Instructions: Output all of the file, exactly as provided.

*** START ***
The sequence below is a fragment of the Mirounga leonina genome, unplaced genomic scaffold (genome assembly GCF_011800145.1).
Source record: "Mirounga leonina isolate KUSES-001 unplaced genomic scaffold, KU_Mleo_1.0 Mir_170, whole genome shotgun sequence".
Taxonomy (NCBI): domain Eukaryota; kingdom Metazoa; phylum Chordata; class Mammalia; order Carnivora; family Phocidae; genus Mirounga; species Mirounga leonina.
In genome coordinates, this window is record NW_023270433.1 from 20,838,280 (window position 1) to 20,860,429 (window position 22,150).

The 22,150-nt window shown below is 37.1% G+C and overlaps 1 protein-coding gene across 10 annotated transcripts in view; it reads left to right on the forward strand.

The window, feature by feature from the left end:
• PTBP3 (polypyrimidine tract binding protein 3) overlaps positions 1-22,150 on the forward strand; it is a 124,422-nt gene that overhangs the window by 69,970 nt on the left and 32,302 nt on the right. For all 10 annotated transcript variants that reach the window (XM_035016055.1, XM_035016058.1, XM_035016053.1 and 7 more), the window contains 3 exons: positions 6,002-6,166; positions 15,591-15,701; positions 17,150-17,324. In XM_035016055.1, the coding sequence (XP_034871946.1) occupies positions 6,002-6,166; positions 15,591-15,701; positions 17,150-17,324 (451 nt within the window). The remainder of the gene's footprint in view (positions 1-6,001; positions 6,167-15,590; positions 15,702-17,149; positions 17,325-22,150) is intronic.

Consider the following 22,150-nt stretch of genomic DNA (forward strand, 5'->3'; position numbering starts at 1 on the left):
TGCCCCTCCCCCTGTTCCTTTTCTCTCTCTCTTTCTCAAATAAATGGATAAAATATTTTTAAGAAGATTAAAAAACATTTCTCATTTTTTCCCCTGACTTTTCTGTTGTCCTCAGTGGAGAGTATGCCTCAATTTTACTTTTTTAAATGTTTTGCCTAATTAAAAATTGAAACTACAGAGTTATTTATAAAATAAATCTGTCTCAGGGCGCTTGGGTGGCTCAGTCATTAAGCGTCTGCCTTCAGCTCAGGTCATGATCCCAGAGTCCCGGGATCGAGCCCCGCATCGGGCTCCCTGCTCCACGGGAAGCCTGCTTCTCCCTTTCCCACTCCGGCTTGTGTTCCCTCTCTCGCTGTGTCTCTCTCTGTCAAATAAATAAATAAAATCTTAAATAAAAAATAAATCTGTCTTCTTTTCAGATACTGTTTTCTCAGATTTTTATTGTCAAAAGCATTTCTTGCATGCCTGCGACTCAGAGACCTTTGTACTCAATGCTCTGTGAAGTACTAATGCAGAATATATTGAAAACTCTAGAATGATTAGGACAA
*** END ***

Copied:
The sequence below is a fragment of the Mirounga leonina genome, unplaced genomic scaffold (genome assembly GCF_011800145.1).
Source record: "Mirounga leonina isolate KUSES-001 unplaced genomic scaffold, KU_Mleo_1.0 Mir_170, whole genome shotgun sequence".
Taxonomy (NCBI): domain Eukaryota; kingdom Metazoa; phylum Chordata; class Mammalia; order Carnivora; family Phocidae; genus Mirounga; species Mirounga leonina.
In genome coordinates, this window is record NW_023270433.1 from 20,838,280 (window position 1) to 20,860,429 (window position 22,150).

The 22,150-nt window shown below is 37.1% G+C and overlaps 1 protein-coding gene across 10 annotated transcripts in view; it reads left to right on the forward strand.

The window, feature by feature from the left end:
• PTBP3 (polypyrimidine tract binding protein 3) overlaps positions 1-22,150 on the forward strand; it is a 124,422-nt gene that overhangs the window by 69,970 nt on the left and 32,302 nt on the right. For all 10 annotated transcript variants that reach the window (XM_035016055.1, XM_035016058.1, XM_035016053.1 and 7 more), the window contains 3 exons: positions 6,002-6,166; positions 15,591-15,701; positions 17,150-17,324. In XM_035016055.1, the coding sequence (XP_034871946.1) occupies positions 6,002-6,166; positions 15,591-15,701; positions 17,150-17,324 (451 nt within the window). The remainder of the gene's footprint in view (positions 1-6,001; positions 6,167-15,590; positions 15,702-17,149; positions 17,325-22,150) is intronic.

Consider the following 22,150-nt stretch of genomic DNA (forward strand, 5'->3'; position numbering starts at 1 on the left):
TGCCCCTCCCCCTGTTCCTTTTCTCTCTCTCTTTCTCAAATAAATGGATAAAATATTTTTAAGAAGATTAAAAAACATTTCTCATTTTTTCCCCTGACTTTTCTGTTGTCCTCAGTGGAGAGTATGCCTCAATTTTACTTTTTTAAATGTTTTGCCTAATTAAAAATTGAAACTACAGAGTTATTTATAAAATAAATCTGTCTCAGGGCGCTTGGGTGGCTCAGTCATTAAGCGTCTGCCTTCAGCTCAGGTCATGATCCCAGAGTCCCGGGATCGAGCCCCGCATCGGGCTCCCTGCTCCACGGGAAGCCTGCTTCTCCCTTTCCCACTCCGGCTTGTGTTCCCTCTCTCGCTGTGTCTCTCTCTGTCAAATAAATAAATAAAATCTTAAATAAAAAATAAATCTGTCTTCTTTTCAGATACTGTTTTCTCAGATTTTTATTGTCAAAAGCATTTCTTGCATGCCTGCGACTCAGAGACCTTTGTACTCAATGCTCTGTGAAGTACTAATGCAGAATATATTGAAAACTCTAGAATGATTAGGACAA